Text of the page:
As many as 5 million commercial electric customers across the country could cost effectively reduce their utility bills by using behind-the-meter energy storage, according to a new report from the Department of Energy’s National Renewable Energy Laboratory (NREL) and the Clean Energy Group (CEG).
The report analyzed over 10,000 utility tariffs in 48 states, looking for commercial customers eligible for utility rate tariffs that included demand charges of $15/kW or more.
- The analysis showed that economic opportunities for storage exist not only in first-mover states such as California and New York, but across the Midwest, Mid-Atlantic and Southeast.
High demand charges often drive behavior among commercial utility customers. The NREL-CEG study surveyed more than 10,000 utility tariffs that are available to about 70% of U.S. commercial buildings.
The survey included private and not-for-profit businesses, community facilities, public buildings and multi-family housing properties. Demand charges accounted for anywhere from 30% to 70% of their bills.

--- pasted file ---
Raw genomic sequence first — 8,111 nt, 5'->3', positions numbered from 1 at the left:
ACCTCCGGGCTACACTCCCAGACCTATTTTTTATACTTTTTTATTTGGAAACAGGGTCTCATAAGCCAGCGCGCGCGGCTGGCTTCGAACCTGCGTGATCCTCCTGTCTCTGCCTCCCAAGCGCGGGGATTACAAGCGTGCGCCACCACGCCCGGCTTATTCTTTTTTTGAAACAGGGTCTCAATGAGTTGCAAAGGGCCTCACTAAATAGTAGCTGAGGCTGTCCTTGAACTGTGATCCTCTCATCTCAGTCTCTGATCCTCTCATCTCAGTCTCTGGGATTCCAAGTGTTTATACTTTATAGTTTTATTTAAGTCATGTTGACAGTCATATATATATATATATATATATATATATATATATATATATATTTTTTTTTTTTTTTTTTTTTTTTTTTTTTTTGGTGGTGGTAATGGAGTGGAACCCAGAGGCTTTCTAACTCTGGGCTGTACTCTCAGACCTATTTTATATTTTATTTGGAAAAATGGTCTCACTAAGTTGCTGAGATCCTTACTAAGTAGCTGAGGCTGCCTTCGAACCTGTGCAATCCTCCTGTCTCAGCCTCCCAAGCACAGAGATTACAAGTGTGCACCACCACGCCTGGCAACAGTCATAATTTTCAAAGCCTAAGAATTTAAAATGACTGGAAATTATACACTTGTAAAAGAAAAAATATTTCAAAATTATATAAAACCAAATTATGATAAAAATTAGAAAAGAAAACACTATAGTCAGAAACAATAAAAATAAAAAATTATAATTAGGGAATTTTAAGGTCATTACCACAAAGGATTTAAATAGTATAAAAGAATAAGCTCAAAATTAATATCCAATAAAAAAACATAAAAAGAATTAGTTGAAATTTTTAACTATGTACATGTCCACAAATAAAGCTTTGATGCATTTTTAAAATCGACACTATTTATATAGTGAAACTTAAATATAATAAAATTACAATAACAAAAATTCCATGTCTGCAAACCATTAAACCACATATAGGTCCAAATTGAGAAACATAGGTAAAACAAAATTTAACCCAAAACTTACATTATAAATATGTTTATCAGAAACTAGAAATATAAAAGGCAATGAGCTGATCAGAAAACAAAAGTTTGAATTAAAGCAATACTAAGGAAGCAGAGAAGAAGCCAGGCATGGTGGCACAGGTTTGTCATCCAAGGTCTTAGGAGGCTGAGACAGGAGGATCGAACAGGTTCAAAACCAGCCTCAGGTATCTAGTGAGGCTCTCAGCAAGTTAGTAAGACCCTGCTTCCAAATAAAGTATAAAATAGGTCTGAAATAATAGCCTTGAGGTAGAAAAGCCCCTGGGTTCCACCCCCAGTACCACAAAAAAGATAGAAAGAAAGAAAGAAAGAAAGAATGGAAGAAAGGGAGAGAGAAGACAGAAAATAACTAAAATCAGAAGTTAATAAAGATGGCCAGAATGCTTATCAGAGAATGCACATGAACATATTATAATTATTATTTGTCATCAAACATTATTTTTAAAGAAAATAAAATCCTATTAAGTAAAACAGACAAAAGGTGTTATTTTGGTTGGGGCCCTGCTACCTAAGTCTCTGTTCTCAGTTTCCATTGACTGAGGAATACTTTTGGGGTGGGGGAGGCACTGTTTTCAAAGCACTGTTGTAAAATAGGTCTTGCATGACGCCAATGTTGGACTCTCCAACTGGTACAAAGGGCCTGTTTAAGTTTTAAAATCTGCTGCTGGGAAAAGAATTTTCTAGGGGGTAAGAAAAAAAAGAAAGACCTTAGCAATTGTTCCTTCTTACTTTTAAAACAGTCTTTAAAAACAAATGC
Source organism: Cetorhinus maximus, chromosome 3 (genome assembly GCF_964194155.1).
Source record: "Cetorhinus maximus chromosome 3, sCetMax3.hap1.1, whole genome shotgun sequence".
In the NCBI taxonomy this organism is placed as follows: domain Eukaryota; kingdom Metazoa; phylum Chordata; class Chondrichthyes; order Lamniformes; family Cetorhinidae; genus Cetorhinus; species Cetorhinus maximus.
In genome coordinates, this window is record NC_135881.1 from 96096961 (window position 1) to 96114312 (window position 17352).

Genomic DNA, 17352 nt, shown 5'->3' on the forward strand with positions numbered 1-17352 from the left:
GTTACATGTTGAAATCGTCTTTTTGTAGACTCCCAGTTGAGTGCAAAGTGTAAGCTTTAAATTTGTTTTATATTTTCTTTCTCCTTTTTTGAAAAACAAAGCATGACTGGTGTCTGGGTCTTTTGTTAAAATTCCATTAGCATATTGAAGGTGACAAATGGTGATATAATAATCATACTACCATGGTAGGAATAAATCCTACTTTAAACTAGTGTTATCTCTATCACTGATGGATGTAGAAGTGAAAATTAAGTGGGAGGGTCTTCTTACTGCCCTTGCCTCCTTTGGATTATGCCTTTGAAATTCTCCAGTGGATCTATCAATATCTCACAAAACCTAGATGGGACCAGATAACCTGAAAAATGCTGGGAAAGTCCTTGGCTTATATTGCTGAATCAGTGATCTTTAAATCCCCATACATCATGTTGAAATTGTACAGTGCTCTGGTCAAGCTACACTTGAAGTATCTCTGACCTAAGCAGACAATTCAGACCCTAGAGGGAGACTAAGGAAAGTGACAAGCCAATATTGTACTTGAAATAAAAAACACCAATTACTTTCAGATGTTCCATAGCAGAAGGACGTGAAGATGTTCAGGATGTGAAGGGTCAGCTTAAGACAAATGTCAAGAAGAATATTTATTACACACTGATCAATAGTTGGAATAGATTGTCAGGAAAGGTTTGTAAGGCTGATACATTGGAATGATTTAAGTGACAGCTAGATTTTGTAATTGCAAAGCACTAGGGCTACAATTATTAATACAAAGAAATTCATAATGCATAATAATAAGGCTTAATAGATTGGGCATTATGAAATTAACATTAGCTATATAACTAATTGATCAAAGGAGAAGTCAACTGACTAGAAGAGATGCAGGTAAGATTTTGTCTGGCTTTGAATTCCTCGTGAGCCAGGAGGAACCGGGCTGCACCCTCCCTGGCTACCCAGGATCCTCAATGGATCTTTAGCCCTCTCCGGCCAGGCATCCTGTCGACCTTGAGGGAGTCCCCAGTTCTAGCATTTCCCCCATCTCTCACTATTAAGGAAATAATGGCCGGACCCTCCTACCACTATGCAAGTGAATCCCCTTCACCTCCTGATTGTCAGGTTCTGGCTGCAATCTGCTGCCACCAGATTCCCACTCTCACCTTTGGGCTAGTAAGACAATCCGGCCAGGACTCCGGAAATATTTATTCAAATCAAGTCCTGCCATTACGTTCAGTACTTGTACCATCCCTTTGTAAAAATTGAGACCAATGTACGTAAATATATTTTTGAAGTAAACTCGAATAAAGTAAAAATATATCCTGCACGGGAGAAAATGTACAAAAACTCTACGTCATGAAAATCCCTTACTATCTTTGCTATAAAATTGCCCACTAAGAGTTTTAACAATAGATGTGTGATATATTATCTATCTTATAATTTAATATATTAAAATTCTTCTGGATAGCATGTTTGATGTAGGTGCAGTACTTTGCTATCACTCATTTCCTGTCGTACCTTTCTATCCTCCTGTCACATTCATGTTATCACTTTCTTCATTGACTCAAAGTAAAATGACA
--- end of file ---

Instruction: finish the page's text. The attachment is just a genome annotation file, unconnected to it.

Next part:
The report found some of the highest demand charges in states not otherwise known for high electric rates, such as Arizona, Colorado, Georgia and Nebraska. Customers facing demand charges as high as $20/kW were found all across the country, from Georgia and Alabama in the South to Michigan and Iowa in the Midwest, and to New Mexico and Texas in the Southwest.
“With this analysis, we have identified the areas where customers have the greatest potential to benefit from investments in battery storage,” Seth Mullendore, coauthor of the paper and a project director at CEG, said in a statement. “Utilities know where these opportunities exist, and now the rest of us have that information too.”
Correction: A previous version of this post incorrectly said the demand charges were $15/kWh.